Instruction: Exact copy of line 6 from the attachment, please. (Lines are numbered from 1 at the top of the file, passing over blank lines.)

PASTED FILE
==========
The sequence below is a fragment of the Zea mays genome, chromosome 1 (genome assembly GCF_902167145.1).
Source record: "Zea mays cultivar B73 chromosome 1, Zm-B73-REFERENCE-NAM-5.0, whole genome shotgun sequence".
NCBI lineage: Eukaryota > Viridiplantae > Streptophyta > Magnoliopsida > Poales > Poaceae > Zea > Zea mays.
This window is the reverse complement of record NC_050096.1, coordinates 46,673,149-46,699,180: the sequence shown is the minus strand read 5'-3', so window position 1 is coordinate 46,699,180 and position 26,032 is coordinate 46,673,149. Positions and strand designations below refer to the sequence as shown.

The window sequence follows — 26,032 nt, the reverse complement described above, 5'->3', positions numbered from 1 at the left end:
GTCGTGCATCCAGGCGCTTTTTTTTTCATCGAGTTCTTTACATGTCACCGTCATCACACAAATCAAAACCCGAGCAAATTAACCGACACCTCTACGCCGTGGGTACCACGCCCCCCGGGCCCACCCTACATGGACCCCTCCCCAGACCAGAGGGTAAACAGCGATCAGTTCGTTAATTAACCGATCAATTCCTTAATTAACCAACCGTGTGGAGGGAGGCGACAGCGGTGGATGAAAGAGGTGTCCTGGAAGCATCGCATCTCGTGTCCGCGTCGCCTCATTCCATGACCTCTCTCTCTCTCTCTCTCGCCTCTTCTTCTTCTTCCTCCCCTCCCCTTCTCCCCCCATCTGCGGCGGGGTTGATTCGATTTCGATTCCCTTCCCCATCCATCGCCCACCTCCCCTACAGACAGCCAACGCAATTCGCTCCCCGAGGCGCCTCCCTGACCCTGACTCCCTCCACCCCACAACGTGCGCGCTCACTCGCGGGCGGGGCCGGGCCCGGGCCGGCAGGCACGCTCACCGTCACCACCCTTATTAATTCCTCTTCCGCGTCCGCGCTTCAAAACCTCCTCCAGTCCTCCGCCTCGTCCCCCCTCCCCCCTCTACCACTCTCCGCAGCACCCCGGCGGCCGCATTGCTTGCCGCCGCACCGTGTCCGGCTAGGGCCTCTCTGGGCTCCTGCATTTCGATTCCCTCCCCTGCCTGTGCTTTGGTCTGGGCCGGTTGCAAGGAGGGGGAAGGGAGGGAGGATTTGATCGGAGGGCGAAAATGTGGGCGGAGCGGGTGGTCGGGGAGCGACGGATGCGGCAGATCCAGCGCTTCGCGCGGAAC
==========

GTCGTGCATCCAGGCGCTTTTTTTTTCATCGAGTTCTTTACATGTCACCGTCATCACACAAATCAAAACCCGAGCAAATTAACCGACACCTCTACGCCGTGGGTACCACGCCCCCCGGGCCCACCCTACATGGACCCCTCCCCAGACCAGAGGGTAAACAGCGATCAGTTCGTTAATTAACCGATCAATTCCTTAATTAACCAACCGTGTGGAGGGAGGCGACAGCGGTGGATGAAAGAGGTGTCCTGGAAGCATCGCATCTCGTGTCCGCGTCGCCTCATTCCATGACCTCTCTCTCTCTCTCTCTCGCCTCTTCTTCTTCTTCCTCCCCTCCCCTTCTCCCCCCATCTGCGGCGGGGTTGATTCGATTTCGATTCCCTTCCCCATCCATCGCCCACCTCCCCTACAGACAGCCAACGCAATTCGCTCCCCGAGGCGCCTCCCTGACCCTGACTCCCTCCACCCCACAACGTGCGCGCTCACTCGCGGGCGGGGCCGGGCCCGGGCCGGCAGGCACGCTCACCGTCACCACCCTTATTAATTCCTCTTCCGCGTCCGCGCTTCAAAACCTCCTCCAGTCCTCCGCCTCGTCCCCCCTCCCCCCTCTACCACTCTCCGCAGCACCCCGGCGGCCGCATTGCTTGCCGCCGCACCGTGTCCGGCTAGGGCCTCTCTGGGCTCCTGCATTTCGATTCCCTCCCCTGCCTGTGCTTTGGTCTGGGCCGGTTGCAAGGAGGGGGAAGGGAGGGAGGATTTGATCGGAGGGCGAAAATGTGGGCGGAGCGGGTGGTCGGGGAGCGACGGATGCGGCAGATCCAGCGCTTCGCGCGGAAC